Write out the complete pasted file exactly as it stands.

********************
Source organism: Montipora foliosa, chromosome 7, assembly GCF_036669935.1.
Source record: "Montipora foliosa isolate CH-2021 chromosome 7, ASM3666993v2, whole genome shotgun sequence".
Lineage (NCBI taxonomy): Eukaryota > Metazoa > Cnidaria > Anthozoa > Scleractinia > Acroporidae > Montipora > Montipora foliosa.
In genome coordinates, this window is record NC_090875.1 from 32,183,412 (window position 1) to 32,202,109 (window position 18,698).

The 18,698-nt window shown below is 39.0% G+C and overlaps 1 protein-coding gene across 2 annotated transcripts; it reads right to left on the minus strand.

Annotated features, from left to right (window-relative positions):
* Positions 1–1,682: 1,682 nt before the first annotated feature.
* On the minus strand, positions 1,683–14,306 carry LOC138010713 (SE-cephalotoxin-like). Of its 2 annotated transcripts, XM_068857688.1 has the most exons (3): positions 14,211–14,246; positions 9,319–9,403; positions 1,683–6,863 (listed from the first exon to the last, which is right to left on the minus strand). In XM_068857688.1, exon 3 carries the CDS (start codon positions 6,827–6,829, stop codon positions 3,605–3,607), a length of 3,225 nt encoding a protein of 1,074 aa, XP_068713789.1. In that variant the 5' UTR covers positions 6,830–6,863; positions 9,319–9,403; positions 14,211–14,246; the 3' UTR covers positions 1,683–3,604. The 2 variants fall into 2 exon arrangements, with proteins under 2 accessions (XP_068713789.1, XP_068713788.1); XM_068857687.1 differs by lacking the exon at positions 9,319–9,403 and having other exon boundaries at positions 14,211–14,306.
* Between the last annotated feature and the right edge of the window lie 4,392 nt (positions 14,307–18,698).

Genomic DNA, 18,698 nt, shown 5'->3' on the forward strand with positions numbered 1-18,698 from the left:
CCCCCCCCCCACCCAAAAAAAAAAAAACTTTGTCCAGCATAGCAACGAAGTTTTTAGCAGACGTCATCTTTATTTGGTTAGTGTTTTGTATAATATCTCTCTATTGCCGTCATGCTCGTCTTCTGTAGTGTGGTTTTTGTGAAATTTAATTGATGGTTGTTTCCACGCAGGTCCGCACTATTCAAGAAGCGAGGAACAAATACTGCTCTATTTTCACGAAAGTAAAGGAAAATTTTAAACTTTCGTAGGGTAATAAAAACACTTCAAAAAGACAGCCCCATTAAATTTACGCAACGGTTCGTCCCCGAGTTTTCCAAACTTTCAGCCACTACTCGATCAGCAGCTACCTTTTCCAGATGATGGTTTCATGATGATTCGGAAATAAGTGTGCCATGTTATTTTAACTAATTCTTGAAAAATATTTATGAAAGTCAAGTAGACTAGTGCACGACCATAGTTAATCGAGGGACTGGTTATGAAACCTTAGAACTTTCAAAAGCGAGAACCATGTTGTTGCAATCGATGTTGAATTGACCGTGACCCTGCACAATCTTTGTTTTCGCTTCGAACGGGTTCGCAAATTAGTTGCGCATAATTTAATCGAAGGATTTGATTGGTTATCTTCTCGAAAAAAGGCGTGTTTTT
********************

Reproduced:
Source organism: Montipora foliosa, chromosome 7, assembly GCF_036669935.1.
Source record: "Montipora foliosa isolate CH-2021 chromosome 7, ASM3666993v2, whole genome shotgun sequence".
Lineage (NCBI taxonomy): Eukaryota > Metazoa > Cnidaria > Anthozoa > Scleractinia > Acroporidae > Montipora > Montipora foliosa.
In genome coordinates, this window is record NC_090875.1 from 32,183,412 (window position 1) to 32,202,109 (window position 18,698).

The 18,698-nt window shown below is 39.0% G+C and overlaps 1 protein-coding gene across 2 annotated transcripts; it reads right to left on the minus strand.

Annotated features, from left to right (window-relative positions):
* Positions 1–1,682: 1,682 nt before the first annotated feature.
* On the minus strand, positions 1,683–14,306 carry LOC138010713 (SE-cephalotoxin-like). Of its 2 annotated transcripts, XM_068857688.1 has the most exons (3): positions 14,211–14,246; positions 9,319–9,403; positions 1,683–6,863 (listed from the first exon to the last, which is right to left on the minus strand). In XM_068857688.1, exon 3 carries the CDS (start codon positions 6,827–6,829, stop codon positions 3,605–3,607), a length of 3,225 nt encoding a protein of 1,074 aa, XP_068713789.1. In that variant the 5' UTR covers positions 6,830–6,863; positions 9,319–9,403; positions 14,211–14,246; the 3' UTR covers positions 1,683–3,604. The 2 variants fall into 2 exon arrangements, with proteins under 2 accessions (XP_068713789.1, XP_068713788.1); XM_068857687.1 differs by lacking the exon at positions 9,319–9,403 and having other exon boundaries at positions 14,211–14,306.
* Between the last annotated feature and the right edge of the window lie 4,392 nt (positions 14,307–18,698).

Genomic DNA, 18,698 nt, shown 5'->3' on the forward strand with positions numbered 1-18,698 from the left:
CCCCCCCCCCACCCAAAAAAAAAAAAACTTTGTCCAGCATAGCAACGAAGTTTTTAGCAGACGTCATCTTTATTTGGTTAGTGTTTTGTATAATATCTCTCTATTGCCGTCATGCTCGTCTTCTGTAGTGTGGTTTTTGTGAAATTTAATTGATGGTTGTTTCCACGCAGGTCCGCACTATTCAAGAAGCGAGGAACAAATACTGCTCTATTTTCACGAAAGTAAAGGAAAATTTTAAACTTTCGTAGGGTAATAAAAACACTTCAAAAAGACAGCCCCATTAAATTTACGCAACGGTTCGTCCCCGAGTTTTCCAAACTTTCAGCCACTACTCGATCAGCAGCTACCTTTTCCAGATGATGGTTTCATGATGATTCGGAAATAAGTGTGCCATGTTATTTTAACTAATTCTTGAAAAATATTTATGAAAGTCAAGTAGACTAGTGCACGACCATAGTTAATCGAGGGACTGGTTATGAAACCTTAGAACTTTCAAAAGCGAGAACCATGTTGTTGCAATCGATGTTGAATTGACCGTGACCCTGCACAATCTTTGTTTTCGCTTCGAACGGGTTCGCAAATTAGTTGCGCATAATTTAATCGAAGGATTTGATTGGTTATCTTCTCGAAAAAAGGCGTGTTTTT